Stress reduction for ordinary persons is documented in a recent Swiss study
On a recent visit to Oslo, Jon Kabat-Zinn spoke about mindfulness. Much of it was good and interesting. But doesn't his suggestive (and very digressive!) style sometimes resemble mood making more than mindfulness?
A recent study of cancer patients, who were under stress, found that they obtained stress management through counselling (economist.com). This is fine, but perhaps no big surprise. However, the study also investigated the link between chronic stress and biological markers of changes due to the stress. This evoked my interest.
Does it matter which parts of the brain you use when you meditate? It seems so. A recent study suggests that forms of meditation based on an open mode of attention lead to different types of brain activity than meditation based on concentration. Thus, ongoing research on brain activation may not only tell us more about what kind of mental activity meditation is, but may also reveal the distinctive elements in different meditation techniques.
I started to meditate regularly four years ago, and since then, little by little I started to feel better. My outside world was the same (same work, same family, same house, and more or less the same friends – except that the number of Acem friends increased), so it was evident that the reason for […]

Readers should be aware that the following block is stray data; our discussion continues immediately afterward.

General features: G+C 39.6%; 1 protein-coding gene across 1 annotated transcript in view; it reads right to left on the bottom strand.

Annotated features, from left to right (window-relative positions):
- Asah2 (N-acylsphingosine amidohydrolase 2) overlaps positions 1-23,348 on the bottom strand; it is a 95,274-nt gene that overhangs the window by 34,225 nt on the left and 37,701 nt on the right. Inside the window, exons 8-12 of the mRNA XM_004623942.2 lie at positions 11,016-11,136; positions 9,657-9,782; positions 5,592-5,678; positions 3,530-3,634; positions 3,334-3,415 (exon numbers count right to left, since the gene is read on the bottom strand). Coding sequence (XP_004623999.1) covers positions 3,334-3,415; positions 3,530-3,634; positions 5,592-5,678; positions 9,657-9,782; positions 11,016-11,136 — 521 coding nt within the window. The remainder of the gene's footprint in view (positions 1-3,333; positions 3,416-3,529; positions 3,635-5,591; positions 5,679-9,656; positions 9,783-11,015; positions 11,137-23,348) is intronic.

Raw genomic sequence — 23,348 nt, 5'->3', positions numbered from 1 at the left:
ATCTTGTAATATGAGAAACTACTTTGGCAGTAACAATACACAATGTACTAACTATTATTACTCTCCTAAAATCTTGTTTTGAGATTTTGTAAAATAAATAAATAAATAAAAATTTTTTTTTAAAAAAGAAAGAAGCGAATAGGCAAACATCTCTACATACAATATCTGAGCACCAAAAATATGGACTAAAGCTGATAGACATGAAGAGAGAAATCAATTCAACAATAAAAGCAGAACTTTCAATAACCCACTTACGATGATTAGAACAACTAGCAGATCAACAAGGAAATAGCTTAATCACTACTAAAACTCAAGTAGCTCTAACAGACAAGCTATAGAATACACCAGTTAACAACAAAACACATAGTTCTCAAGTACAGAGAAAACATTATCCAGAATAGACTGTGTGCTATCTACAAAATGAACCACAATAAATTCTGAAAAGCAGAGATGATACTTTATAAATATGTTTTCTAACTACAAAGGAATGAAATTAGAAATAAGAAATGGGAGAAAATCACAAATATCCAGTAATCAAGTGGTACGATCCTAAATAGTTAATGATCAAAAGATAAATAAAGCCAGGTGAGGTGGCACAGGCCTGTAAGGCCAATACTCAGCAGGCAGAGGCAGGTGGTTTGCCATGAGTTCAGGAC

"There is a pressing need for a rigorous investigation of how meditation affects brain function." Professor Jim Lagopoulos, Sydney University, studied electrical brain waves in Acem meditators. There was an abundance of theta waves in the frontal and middle parts of the brain, different from ordinary relaxation.
In an interview in the Barcelona newspaper La Vanguardia, Acem's founder Dr. Are Holen discusses implications of recent scientific studies of Acem Meditation. After the interview, Acem Spain received more than 600 e-mails and 400 registrations for beginner's courses.
People who meditate become more adept at handling disturbing thoughts, according to a recent overview article on neurobiological research. More activity in the brain’s left hemisphere is linked to a more positive self-image.
When the longing for nirvana becomes too strong, we sometimes encounter the thought goblin, writes Dr. Øyvind Ellingsen. Recent research confirms that the natural resting state of the mind is not emptiness, but a tendency to wander.